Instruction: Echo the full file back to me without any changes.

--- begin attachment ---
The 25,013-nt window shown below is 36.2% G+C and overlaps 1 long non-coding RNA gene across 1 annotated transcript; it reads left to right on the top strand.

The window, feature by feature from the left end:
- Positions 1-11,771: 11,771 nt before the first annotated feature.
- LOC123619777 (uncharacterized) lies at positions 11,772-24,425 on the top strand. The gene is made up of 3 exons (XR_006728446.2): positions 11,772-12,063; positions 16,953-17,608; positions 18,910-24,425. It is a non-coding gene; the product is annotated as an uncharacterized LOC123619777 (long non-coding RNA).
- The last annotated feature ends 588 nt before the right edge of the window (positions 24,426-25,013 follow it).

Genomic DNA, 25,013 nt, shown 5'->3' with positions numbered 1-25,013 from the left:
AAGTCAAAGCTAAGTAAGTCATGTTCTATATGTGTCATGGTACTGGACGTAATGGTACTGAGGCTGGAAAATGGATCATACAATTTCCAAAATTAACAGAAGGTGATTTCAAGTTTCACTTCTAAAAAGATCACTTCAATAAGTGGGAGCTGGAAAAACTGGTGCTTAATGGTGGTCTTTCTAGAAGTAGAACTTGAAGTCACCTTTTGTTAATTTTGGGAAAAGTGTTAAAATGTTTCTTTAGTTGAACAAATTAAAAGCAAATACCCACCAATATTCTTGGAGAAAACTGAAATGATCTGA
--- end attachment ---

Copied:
The 25,013-nt window shown below is 36.2% G+C and overlaps 1 long non-coding RNA gene across 1 annotated transcript; it reads left to right on the top strand.

The window, feature by feature from the left end:
- Positions 1-11,771: 11,771 nt before the first annotated feature.
- LOC123619777 (uncharacterized) lies at positions 11,772-24,425 on the top strand. The gene is made up of 3 exons (XR_006728446.2): positions 11,772-12,063; positions 16,953-17,608; positions 18,910-24,425. It is a non-coding gene; the product is annotated as an uncharacterized LOC123619777 (long non-coding RNA).
- The last annotated feature ends 588 nt before the right edge of the window (positions 24,426-25,013 follow it).

Genomic DNA, 25,013 nt, shown 5'->3' with positions numbered 1-25,013 from the left:
AAGTCAAAGCTAAGTAAGTCATGTTCTATATGTGTCATGGTACTGGACGTAATGGTACTGAGGCTGGAAAATGGATCATACAATTTCCAAAATTAACAGAAGGTGATTTCAAGTTTCACTTCTAAAAAGATCACTTCAATAAGTGGGAGCTGGAAAAACTGGTGCTTAATGGTGGTCTTTCTAGAAGTAGAACTTGAAGTCACCTTTTGTTAATTTTGGGAAAAGTGTTAAAATGTTTCTTTAGTTGAACAAATTAAAAGCAAATACCCACCAATATTCTTGGAGAAAACTGAAATGATCTGA